Actual performance of these systems will obviously be dependent on the workloads being run, but our gut feeling is that while they will not rival the per-core performance of the Intel Xeon 7500 CPUs, for large throughput-oriented environments with high numbers of processes, a description that fits a large number of web and middleware environments, these CPUs, each with up to a 50% performance advantage per core over the current AMD CPUs, may deliver some impressive benchmarks and keep the competition in the server space at a boil, which in the end is always helpful to customers.
Last week IBM and ARM Holdings Plc quietly announced a continuation of their collaboration on advanced process technology, this time with a stated goal of developing ARM IP optimized for IBM physical processes down to a future 14 nm size. The two companies have been collaborating on semiconductors and SOC design since 2007, and this extension has several important ramifications for both companies and their competitors.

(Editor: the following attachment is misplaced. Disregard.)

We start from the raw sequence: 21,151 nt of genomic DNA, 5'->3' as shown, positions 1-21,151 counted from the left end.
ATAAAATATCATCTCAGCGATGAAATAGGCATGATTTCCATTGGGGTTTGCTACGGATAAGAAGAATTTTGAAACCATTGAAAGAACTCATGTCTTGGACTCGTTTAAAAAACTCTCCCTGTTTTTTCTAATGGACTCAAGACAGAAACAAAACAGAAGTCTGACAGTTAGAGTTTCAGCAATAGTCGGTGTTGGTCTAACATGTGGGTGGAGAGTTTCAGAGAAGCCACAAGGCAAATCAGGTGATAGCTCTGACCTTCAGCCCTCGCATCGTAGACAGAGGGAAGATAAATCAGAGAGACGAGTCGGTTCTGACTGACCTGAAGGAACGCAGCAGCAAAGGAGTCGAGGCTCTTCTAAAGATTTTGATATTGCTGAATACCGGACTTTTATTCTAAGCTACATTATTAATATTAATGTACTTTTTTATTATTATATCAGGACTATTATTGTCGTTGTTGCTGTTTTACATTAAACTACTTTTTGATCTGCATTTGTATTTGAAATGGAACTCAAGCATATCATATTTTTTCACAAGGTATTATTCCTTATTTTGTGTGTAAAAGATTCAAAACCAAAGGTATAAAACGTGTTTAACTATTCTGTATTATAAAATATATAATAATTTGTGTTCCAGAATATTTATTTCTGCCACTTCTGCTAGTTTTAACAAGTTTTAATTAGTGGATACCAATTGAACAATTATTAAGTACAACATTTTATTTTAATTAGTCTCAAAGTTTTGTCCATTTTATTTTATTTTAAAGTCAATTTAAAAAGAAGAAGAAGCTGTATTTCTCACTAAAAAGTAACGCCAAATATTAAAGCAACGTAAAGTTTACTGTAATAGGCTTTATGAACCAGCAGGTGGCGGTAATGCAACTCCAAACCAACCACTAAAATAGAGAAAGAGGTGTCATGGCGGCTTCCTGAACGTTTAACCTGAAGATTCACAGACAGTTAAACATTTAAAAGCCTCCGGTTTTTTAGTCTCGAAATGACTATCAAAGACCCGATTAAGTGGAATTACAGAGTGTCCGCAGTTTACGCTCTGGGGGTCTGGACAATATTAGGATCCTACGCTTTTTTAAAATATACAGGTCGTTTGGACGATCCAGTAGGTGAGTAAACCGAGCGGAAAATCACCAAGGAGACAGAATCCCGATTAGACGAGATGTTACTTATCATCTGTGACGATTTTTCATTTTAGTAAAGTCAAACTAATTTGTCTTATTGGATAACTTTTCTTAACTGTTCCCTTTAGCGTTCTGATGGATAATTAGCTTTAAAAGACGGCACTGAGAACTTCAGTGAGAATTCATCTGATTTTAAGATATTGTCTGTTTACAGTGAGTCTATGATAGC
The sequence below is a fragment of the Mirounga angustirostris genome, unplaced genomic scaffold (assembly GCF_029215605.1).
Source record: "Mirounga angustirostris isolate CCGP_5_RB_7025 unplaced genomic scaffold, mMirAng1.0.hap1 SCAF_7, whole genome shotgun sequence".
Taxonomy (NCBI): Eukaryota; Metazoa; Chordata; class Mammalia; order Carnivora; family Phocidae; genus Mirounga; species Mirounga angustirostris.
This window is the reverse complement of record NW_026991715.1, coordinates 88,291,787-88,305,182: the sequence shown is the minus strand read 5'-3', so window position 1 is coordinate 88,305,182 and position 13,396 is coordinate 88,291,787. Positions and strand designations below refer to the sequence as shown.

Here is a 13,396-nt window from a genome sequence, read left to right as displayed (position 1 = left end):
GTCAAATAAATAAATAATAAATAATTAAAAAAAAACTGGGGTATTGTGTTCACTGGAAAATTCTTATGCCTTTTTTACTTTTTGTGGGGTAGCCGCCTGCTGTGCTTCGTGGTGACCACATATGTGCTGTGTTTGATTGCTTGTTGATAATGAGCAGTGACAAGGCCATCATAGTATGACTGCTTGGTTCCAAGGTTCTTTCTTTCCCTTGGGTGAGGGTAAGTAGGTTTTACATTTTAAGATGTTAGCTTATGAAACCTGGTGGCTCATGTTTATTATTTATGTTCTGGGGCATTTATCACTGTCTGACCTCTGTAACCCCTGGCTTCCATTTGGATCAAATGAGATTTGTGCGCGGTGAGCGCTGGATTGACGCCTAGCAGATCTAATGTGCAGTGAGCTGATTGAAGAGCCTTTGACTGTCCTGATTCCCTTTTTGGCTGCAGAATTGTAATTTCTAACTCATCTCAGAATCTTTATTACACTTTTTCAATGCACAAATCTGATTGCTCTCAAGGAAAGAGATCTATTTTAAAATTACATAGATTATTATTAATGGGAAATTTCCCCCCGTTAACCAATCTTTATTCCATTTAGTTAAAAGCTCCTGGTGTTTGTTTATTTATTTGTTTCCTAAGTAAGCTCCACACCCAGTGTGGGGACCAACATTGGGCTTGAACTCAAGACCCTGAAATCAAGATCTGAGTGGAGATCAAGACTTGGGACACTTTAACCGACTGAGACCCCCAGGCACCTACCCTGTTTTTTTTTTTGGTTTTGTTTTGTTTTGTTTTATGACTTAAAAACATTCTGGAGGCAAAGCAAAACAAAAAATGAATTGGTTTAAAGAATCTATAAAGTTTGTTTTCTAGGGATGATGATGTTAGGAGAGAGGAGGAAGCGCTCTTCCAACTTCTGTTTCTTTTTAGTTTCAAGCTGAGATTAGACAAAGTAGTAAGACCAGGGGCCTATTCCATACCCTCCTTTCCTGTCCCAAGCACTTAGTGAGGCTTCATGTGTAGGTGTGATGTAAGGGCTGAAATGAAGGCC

It is a clear indication that IBM retains a major interest in low-power and mobile computing, despite its previous divestment of its desktop and laptop computers to Lenovo, and that it will be in a position to harvest this technology, particularly ARM's modular approach to composing SOC systems, for future productization.